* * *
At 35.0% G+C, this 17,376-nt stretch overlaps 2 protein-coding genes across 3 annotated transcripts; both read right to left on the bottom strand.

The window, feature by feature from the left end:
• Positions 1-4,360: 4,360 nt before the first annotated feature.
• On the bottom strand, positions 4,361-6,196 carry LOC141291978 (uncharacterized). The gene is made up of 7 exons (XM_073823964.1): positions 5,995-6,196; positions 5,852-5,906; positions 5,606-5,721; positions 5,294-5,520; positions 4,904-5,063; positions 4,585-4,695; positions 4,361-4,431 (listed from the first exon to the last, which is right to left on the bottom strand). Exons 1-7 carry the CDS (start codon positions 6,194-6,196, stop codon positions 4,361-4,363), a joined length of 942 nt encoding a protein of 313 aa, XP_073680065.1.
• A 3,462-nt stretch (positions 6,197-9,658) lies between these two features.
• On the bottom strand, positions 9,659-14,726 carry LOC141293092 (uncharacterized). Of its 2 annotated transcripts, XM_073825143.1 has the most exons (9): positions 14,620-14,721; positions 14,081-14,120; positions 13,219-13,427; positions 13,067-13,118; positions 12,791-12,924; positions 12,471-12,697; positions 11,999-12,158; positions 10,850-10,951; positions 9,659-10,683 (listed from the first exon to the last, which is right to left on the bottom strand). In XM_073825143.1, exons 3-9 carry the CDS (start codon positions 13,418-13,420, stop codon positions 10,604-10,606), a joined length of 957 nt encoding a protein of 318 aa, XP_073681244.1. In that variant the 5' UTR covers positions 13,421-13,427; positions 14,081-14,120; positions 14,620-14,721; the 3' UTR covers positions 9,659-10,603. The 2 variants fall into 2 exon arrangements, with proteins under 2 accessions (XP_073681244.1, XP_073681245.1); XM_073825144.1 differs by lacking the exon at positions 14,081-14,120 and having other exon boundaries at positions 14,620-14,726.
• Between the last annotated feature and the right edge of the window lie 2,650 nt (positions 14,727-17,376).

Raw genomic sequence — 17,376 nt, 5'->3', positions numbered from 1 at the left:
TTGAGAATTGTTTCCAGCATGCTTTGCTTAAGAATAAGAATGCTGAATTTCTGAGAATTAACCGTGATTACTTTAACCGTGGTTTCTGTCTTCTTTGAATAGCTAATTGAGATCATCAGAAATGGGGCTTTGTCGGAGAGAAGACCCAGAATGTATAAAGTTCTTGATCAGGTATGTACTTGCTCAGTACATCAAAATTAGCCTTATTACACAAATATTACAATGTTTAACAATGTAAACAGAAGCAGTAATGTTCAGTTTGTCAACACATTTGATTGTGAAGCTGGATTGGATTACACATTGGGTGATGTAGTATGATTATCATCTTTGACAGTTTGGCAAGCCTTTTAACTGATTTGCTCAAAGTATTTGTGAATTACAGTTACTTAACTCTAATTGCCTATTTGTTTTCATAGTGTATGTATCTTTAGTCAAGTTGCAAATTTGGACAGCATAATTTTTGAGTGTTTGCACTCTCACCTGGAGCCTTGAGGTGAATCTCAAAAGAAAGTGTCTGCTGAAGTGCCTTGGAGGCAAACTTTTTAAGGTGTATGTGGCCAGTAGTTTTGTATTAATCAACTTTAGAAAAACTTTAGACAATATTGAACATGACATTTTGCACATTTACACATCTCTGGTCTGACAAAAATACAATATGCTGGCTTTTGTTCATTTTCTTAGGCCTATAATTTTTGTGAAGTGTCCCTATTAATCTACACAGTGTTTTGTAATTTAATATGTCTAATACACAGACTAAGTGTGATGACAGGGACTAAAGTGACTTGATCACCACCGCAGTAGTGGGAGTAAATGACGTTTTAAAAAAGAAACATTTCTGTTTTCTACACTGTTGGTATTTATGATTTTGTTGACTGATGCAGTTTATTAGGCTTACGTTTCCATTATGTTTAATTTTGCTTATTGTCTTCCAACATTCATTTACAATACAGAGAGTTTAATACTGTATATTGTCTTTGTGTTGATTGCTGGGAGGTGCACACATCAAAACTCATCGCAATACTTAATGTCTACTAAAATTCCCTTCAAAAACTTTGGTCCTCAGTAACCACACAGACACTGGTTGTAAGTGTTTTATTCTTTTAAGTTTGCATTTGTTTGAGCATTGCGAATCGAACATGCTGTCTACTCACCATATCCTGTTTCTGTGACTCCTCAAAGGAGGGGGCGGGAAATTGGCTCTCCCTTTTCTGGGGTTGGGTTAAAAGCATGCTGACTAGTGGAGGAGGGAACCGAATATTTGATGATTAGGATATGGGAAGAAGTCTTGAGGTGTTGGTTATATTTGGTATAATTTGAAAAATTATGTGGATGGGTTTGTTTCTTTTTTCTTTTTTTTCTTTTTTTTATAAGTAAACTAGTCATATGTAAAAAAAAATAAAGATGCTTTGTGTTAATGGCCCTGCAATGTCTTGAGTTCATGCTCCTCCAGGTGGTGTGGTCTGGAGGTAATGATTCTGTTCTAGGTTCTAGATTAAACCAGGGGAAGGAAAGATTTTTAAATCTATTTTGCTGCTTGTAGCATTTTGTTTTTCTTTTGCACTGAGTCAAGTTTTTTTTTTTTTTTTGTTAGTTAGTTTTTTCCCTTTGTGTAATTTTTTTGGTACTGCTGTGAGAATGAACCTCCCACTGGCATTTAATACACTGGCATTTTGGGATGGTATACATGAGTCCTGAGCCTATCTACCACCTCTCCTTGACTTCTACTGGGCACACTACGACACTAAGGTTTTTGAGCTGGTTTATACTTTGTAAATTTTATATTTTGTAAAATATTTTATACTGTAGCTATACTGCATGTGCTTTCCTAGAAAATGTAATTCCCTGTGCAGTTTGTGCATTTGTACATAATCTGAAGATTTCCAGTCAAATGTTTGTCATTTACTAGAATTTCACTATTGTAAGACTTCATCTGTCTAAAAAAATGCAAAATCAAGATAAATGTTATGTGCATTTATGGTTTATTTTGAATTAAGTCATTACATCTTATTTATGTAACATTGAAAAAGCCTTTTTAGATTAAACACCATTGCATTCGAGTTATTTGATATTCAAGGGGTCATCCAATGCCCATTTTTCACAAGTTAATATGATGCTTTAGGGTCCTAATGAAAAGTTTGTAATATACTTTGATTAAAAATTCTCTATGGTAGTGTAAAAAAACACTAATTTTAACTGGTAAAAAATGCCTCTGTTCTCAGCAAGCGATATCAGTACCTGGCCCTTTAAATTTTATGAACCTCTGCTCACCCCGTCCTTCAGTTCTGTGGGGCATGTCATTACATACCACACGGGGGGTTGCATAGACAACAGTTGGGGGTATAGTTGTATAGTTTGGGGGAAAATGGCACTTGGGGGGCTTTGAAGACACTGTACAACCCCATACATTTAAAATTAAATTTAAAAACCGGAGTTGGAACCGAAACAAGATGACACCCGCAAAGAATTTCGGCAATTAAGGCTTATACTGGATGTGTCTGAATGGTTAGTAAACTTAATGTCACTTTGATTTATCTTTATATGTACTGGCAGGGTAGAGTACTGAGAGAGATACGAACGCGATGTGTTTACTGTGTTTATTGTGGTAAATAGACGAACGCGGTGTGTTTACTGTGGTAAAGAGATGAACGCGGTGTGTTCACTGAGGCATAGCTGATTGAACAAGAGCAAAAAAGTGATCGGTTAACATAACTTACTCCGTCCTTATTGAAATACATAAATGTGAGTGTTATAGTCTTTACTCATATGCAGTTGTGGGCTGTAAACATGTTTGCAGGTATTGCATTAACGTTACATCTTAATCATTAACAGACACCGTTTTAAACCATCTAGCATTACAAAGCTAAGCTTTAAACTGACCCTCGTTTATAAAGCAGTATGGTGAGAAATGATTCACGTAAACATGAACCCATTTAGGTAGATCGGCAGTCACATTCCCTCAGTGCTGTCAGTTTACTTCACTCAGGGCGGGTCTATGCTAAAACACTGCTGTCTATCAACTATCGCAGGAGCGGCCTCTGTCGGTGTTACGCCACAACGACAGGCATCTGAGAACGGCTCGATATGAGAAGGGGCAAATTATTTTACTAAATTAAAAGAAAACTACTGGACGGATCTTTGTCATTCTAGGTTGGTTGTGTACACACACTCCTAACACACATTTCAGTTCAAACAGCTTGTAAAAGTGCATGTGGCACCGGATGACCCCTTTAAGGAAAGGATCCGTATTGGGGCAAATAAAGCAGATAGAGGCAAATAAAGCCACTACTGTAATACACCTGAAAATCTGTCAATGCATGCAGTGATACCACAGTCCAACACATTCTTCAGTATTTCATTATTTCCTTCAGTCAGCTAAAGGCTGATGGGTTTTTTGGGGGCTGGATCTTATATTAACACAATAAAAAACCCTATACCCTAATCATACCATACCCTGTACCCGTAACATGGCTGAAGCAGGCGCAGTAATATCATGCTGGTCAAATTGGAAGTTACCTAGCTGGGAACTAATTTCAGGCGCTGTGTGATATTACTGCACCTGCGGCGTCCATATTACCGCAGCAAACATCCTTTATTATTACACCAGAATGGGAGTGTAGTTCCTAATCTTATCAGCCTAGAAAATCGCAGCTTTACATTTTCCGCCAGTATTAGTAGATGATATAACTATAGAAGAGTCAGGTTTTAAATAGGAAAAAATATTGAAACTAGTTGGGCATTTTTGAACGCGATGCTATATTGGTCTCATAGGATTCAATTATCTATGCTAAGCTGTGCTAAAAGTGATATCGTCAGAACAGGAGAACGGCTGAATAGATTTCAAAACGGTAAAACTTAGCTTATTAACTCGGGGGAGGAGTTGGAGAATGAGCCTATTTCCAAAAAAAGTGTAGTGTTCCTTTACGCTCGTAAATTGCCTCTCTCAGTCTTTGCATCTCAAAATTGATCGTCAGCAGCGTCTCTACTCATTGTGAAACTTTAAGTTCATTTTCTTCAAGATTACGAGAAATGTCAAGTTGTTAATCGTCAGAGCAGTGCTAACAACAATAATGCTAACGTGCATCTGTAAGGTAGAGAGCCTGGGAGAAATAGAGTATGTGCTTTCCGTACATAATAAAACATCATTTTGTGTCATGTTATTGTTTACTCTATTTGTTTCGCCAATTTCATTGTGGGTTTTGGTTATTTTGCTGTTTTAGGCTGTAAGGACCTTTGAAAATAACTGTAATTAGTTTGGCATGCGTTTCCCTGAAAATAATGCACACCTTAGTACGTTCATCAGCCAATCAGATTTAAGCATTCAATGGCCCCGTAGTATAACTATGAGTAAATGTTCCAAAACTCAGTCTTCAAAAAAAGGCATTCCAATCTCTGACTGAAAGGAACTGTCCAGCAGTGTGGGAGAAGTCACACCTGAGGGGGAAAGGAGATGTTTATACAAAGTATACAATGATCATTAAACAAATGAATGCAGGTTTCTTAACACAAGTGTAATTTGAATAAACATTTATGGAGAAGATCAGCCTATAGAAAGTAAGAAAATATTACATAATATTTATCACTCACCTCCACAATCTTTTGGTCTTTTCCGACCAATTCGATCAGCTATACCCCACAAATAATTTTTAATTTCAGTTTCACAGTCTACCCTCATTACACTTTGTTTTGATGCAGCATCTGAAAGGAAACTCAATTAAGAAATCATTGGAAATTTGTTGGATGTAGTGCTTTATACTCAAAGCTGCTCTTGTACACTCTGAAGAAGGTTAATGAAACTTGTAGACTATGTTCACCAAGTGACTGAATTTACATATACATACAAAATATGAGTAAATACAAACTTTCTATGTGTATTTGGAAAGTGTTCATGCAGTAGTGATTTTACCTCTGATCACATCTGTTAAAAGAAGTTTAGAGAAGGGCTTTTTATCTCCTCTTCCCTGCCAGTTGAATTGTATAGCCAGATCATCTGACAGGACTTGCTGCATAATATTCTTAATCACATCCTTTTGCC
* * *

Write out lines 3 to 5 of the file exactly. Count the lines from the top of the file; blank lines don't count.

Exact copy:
• Positions 1-4,360: 4,360 nt before the first annotated feature.
• On the bottom strand, positions 4,361-6,196 carry LOC141291978 (uncharacterized). The gene is made up of 7 exons (XM_073823964.1): positions 5,995-6,196; positions 5,852-5,906; positions 5,606-5,721; positions 5,294-5,520; positions 4,904-5,063; positions 4,585-4,695; positions 4,361-4,431 (listed from the first exon to the last, which is right to left on the bottom strand). Exons 1-7 carry the CDS (start codon positions 6,194-6,196, stop codon positions 4,361-4,363), a joined length of 942 nt encoding a protein of 313 aa, XP_073680065.1.
• A 3,462-nt stretch (positions 6,197-9,658) lies between these two features.